A recent post on the “Science of Us” website addresses this question. It cites a Wall Street Journal column by behavioral scientist Dan Ariely that reports using the snooze button (especially multiple times) doesn’t help your mornings start any easier, it actually affects your mind by making waking up each morning harder than it should be.
The alarm clock is supposed to act as a type of conditioning. In other words, it’s training you to react to a signal (think of Pavlov’s experiments with dogs). “In general, our bodies do better when they can get used to a single clear rule: Get out of bed the moment the alarm sounds,” is the way Ariely put it. But “when we play with the snooze button, our bodies get a confused message: Sometimes we hear the beeping and get up, sometimes we hear it and stay put for 10 more minutes, sometimes we lie there for another 20 minutes, and so on.” So hitting that little button interferes with the conditioning and makes it more difficult for you to learn it’s time to get out of bed.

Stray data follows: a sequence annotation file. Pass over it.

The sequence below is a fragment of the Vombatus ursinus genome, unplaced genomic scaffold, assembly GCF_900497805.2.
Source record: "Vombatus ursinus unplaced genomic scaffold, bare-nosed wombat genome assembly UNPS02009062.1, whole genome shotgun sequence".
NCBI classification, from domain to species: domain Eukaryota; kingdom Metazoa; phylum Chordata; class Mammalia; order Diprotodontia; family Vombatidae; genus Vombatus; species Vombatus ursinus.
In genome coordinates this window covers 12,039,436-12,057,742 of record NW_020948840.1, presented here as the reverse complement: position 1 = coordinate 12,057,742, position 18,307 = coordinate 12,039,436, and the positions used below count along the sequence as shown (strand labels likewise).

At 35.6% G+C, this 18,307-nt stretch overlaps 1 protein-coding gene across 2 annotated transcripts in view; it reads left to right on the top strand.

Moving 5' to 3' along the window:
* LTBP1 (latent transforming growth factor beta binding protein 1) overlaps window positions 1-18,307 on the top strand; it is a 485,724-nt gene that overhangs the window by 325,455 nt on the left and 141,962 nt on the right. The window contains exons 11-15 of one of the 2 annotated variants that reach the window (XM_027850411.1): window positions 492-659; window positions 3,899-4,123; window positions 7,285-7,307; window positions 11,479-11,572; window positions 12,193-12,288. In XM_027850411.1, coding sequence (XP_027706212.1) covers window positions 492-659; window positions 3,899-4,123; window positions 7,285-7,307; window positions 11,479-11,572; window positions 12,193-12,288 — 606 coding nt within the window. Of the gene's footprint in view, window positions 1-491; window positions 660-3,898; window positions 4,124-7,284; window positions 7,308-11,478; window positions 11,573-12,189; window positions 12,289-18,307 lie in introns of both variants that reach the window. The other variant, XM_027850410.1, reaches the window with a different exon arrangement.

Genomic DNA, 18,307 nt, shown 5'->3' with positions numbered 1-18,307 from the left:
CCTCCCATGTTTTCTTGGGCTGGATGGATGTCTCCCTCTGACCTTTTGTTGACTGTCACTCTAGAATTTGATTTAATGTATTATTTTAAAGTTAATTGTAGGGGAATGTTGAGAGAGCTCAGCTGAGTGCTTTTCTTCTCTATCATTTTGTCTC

It would work much better if you set the alarm for when you actually need to get up, and then make it out of bed when the alarm sounds. In the long run, it works a lot better that way.
The original post is at http://nymag.com/scienceofus/2016/11/how-hitting-your-alarms-snooze-button-messes-with-your-mind.html? . The photo came from the website.